Making Flatbread On Your Stovetop

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Flatbreads are one of the simplest forms of bread to make at home. They make an all-purpose accompaniment to any meal, which is why most cultures around the world have their own version. Their uses range from sandwiches and wraps, to mopping up stews, soups, curries and sauces. Here are our 4 favourite varieties of flatbread from the Indian subcontinent!

Making Flatbread On Your Stovetop

Chapati

Chapati is common wholemeal flatbread cooked (often daily) in Indian homes. The term chapati is often used interchangeably with ‘roti’, another similar unleavened flatbread. Chapati’s can be used to wrap around vegetables and grains, or accompany dahl, curries and soups.

Naan

Naan is a leavened flatbread with a fluffy and tender consistency. Traditionally it’s cooked in an oven called a tandoor, which makes it popular at restaurants and special occasions. Naan is easily recognisable by its blackened pillowy bubbles that form from contact with the hot oven.

Roti 

Unlike naan, roti is not leavened and is made from whole wheat flour. Roti is customarily cooked on a large, flat or concave griddle called a tawa (think of a crepe pan or shallow wok).

Parathas

Parathas are pan-fried flatbreads which are crispy, flaky and delicious. They do take a few steps to make but are definitely worth the time. The more layers you create by folding the dough over itself, the flakier the flatbread will be. It crisps up from oiling and flipping the bread a few times in a hot pan. These are quite similar to the rich texture to the Malaysian and Thai version of roti.

Making Bread Flatbreads At Home

The Dough

  • If kneading dough by hand, start with a clean workspace. Take any unnecessary items off the bench to allow yourself more room. If using a stand mix with a dough hook attachment, ensure your equipment is clean and secured on a sturdy surface.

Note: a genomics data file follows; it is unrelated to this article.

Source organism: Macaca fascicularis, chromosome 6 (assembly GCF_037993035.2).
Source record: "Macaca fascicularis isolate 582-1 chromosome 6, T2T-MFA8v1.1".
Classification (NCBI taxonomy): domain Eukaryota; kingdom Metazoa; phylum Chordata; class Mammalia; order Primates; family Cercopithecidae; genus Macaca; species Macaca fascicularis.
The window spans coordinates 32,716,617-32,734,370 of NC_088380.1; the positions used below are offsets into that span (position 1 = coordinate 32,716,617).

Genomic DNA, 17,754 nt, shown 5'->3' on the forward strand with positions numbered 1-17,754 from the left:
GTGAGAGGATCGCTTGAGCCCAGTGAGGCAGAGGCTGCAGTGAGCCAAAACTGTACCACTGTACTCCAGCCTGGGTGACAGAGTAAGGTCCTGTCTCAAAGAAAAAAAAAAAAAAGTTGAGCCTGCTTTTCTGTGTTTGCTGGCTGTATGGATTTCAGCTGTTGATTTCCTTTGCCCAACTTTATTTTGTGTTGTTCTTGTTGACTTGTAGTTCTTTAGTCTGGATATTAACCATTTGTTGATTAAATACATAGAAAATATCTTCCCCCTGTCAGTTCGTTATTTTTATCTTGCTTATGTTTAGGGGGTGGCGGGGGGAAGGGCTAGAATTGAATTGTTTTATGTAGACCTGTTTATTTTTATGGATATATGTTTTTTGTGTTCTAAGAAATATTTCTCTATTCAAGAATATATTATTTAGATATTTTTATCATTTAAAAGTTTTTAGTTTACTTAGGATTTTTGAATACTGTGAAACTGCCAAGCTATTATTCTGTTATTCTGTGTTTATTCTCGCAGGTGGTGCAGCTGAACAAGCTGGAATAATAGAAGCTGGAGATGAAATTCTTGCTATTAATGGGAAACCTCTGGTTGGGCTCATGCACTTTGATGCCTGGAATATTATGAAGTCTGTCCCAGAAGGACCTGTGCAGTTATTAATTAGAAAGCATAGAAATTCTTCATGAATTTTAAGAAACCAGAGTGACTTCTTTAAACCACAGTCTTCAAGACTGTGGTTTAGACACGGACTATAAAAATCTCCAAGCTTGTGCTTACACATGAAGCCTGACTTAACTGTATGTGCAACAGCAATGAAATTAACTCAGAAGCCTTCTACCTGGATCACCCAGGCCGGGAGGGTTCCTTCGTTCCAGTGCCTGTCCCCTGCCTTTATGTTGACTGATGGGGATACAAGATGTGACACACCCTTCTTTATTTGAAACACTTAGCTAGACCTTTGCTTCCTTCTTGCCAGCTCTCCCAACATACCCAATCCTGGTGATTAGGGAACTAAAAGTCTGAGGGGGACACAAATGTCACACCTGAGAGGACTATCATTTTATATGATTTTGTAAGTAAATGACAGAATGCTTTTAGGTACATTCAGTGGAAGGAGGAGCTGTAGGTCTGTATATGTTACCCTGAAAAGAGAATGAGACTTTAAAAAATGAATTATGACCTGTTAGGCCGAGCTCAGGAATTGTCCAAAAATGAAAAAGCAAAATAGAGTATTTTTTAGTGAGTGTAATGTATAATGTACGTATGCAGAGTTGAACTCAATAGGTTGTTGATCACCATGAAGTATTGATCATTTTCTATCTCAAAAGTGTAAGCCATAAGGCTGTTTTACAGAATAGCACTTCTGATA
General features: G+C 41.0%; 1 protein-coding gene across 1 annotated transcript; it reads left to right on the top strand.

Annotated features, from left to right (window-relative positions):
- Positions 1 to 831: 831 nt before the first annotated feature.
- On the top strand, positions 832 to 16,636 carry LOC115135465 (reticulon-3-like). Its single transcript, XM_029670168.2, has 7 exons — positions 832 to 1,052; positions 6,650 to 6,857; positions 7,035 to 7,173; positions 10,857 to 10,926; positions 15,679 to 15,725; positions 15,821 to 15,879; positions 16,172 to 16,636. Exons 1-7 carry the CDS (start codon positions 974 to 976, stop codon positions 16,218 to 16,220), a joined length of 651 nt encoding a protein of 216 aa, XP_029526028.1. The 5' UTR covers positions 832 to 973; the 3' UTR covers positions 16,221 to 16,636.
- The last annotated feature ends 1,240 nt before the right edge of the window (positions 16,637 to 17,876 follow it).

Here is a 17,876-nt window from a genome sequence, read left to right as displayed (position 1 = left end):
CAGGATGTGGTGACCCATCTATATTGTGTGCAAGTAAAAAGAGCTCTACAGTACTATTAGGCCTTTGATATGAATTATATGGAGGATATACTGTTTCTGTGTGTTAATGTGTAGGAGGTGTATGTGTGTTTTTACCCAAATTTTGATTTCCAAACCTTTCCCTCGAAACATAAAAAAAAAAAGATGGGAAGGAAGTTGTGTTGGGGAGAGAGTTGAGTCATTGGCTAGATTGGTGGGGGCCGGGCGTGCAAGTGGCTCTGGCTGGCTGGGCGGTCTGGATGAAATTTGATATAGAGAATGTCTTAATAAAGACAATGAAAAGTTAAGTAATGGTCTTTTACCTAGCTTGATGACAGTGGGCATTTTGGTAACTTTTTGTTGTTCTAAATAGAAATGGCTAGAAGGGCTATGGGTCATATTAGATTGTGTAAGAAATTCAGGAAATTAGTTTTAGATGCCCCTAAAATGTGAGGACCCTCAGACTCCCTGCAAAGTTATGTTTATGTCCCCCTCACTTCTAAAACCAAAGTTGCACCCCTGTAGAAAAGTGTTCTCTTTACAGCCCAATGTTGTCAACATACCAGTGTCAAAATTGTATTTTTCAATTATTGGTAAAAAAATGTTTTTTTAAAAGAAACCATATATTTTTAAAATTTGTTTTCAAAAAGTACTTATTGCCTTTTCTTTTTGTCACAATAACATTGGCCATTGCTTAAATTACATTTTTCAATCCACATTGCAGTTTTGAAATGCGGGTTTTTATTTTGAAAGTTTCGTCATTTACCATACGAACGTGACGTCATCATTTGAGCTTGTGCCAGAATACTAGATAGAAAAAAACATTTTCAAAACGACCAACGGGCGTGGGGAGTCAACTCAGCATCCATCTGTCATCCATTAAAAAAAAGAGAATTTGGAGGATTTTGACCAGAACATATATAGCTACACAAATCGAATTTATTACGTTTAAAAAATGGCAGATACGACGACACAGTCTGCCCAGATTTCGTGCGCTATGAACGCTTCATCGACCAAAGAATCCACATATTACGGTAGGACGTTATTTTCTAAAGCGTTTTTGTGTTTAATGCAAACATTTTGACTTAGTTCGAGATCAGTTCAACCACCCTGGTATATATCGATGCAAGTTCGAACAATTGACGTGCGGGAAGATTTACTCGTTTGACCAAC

• When kneading dough, you want to ensure all the flour is incorporated with the liquid properly. There should be no lumps, dry or crusty bits left. It should feel silky and soft. This can take 5-10 minutes to achieve and develop gluten (giving you a stronger bread structure). A sign the dough is kneaded enough is it will stop sticking to your hands and bench.
  • If you aren’t using an electric dough mixer, make sure your hand kneading technique is correct. Look at some videos online, they will show which part of your hands to use, folding and pushing procedures. Dusting a little flour on the bench as needed will help the dough stop sticking to the bench.
  • Resting your dough is vital! If you’re making an unleavened flatbread (without yeast), a minimum of 30min rest is required. Placing the dough in a bowl with a wet tea towel over the top or wrapping it in clingfilm/beeswax wrap will prevent it drying out. You can rest the dough for hours, but if you intend to use it the next day it is best to store in the fridge. Resting the dough makes it easier to roll out.
  • If making a yeasted (leavened) flatbread eg. Naan, you must rest it in a covered bowl in warm place (approx 40 degrees) until it’s doubled in size. This usually takes 1-2 hours. Do not wrap it in clingfilm as you want to leave room for the dough to expand.  
  • To divide the dough, use a knife or dough scraper to avoid any tearing or breaking. Think of how you’d cut a pizza into even pieces. You can use this method of wedges when dividing the dough to achieve uniform size.
  • When rolling the dough out into circular, flatbread shapes, dust the bench and rolling pin with flour. This stops any dough gluing itself to your equipment.

 The Cooking

  • First you have to make sure you grease your pan well. There should not be any excess oil in the pan, you want just enough to ensure that the bread doesn’t stick. This doesn’t apply when making parathas, which fry in extra oil to make the bread crispy.
  • Your frypan should be hot before you add in the uncooked dough. It can be a fine balance adjusting the heat, this skill will improve the more you practice. Medium- high heat is the general rule.
  • You also want to be sure that the flatbread dough makes large bubbles before attempting to flip it over. Trying to turn it with small bubbles won’t give that nice, charred look that naan and chapati is famous for. Use tongs or a spatula to do this.
  • When cooked on both sides, stack flatbreads up on a plate and cover with a tea towel to keep warm before serving.

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